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JOSHUA

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  • dilbert_treblid
    1. Gilgal is thought to have lain near the stretch of the Jordon. It became a hollowed place for the Israelites after they made their crossing into Canaan, and
    Message 1 of 7950 , May 1, 2000
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      1. Gilgal is thought to have lain near the
      stretch of the Jordon. It became a hollowed place for the
      Israelites after they made their crossing into Canaan, and
      stones taken from the riverbed were set up there as a
      sanctuary.<br>2. The capture of Jericho gave the Israelites their
      first stronghold in Canaan. The city, which was
      inhabited as long ago as 10,000 BC, has been described as
      the oldest in the world. A skeleton from the period
      has been unearthed. The position in which it which it
      was found suggests that death was caused suddenly -
      by fallen masonry.<br>3. The Gibeonites quickly
      realized the advantages of siding with their Israelite
      conquerors. By offering the Israelites food, they created a
      treaty of friendship which could not be broken. However,
      the Israelites could, and did, make the Gibeonites
      their slaves. A detail from a <br>14th-century BC tomb
      painting shows a similarly subservient group of Syrians
      and Libyans paying homage to a conqueror.<br>4. The
      conquest of Hazor, one of the major cities of the plains
      of Galilee, must have been a considerable challenge
      for the Israelites. Archaeological excavations have
      shown that many cities were successfully built on the
      site, and there is evidence of destruction having
      occurred during Joshua's time. All that is to be seen of
      the city today is the "tell," or a mound of
      archaeological remains.<br>5. The "hornet" may have represented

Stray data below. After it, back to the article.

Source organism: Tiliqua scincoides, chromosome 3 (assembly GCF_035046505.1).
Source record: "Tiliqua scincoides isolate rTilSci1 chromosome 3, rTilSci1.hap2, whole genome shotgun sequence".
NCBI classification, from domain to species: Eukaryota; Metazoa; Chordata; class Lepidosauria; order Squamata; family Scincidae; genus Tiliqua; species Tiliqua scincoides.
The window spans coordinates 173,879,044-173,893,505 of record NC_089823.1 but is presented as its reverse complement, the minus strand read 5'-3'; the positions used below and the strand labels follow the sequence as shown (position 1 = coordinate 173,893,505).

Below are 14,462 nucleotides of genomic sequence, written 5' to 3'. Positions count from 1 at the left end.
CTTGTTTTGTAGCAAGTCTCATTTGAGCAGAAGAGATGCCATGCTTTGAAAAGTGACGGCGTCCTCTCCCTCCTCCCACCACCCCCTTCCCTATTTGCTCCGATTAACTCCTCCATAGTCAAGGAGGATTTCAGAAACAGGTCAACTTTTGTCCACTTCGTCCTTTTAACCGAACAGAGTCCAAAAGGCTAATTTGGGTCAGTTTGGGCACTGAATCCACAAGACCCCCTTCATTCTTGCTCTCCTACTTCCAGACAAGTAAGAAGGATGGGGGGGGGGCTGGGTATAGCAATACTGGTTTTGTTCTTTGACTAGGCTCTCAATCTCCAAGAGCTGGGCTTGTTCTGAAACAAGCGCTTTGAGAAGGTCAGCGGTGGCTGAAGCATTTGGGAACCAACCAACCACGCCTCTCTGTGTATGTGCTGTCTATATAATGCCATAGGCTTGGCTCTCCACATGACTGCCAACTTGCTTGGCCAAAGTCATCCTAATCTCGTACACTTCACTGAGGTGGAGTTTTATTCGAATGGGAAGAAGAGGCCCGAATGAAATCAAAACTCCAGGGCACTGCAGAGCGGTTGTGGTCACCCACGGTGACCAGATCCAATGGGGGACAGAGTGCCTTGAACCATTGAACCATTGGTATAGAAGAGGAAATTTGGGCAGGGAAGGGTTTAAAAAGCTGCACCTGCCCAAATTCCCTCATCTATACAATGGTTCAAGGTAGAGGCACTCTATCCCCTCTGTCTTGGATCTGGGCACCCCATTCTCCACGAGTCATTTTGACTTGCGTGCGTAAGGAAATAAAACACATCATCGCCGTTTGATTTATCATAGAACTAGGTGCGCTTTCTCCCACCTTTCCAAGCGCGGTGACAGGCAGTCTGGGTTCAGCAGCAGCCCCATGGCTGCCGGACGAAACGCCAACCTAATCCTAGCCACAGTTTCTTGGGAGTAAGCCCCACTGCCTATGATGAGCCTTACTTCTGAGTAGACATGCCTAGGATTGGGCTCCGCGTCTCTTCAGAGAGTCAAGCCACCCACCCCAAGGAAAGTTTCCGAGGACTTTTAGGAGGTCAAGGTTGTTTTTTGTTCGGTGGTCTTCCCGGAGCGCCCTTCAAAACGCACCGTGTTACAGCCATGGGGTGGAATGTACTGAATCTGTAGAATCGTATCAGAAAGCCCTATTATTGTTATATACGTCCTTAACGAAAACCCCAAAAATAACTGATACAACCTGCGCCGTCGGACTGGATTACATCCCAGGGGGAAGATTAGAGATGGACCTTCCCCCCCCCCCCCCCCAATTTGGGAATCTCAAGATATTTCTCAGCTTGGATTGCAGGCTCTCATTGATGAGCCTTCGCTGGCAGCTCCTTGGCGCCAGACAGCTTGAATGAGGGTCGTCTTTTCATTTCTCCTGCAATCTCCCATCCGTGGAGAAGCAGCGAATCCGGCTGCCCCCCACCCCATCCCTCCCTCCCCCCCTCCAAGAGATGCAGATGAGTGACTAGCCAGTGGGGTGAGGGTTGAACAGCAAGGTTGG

the panic, confusion and terror into which the
      Canaanites were thrown, and which led to their defeat by the
      Israelites. Some believe, however, that the "hornet" refers
      to Egyptian forces. Certainly, in Egypt the hornet
      was a symbol of royal power. One discovered at Karnak
      and dating from about 1940 BC is part of a heiroglyph
      signifying an Egyptian king.
    • proleus
      ... best ... The undersurface of airforce one is mirror polished. The reason for doing so is that it reflects the blue tint of the sky downward. Close up, a
      Message 7950 of 7950 , Mar 30, 2002
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        --- In deathtoreligion@y..., bestonnet_00 <no_reply@y...> wrote:
        > --- In deathtoreligion@y..., proleus <no_reply@y...> wrote:
        > > LOL
        > >
        > > Personally, I think polished (mirror-like) silver would be the
        best
        > > color (assuming your surface coating absorbed radar, that way you
        > > would have a severe optical distortion while in the air making
        > > optical tracking difficult.
        >
        > That's going to be very easy to see.
        >
        > You want it to blend in, not stand out as a reflection in the sky
        > would.

        The undersurface of airforce one is mirror polished. The reason for
        doing so is that it reflects the blue tint of the sky downward. Close
        up, a mirror coated aircraft will be visible, but only as a distorted
        blob. At a distance, that distortion would be negligable. Combine the
        fact that the craft reflects the tint of the sky in all directions
        (sun reflection goes upward only so it isn't a factor as long as the
        craft flies high) and the fact that it absorbs incomming radar, and
        shields it's own thermal emissions, such a craft would be very hard
        to see indeed.

        FYI I am not refering to just mirror polished, I mean literally as
        reflecting as a mirror you would see on a wall.
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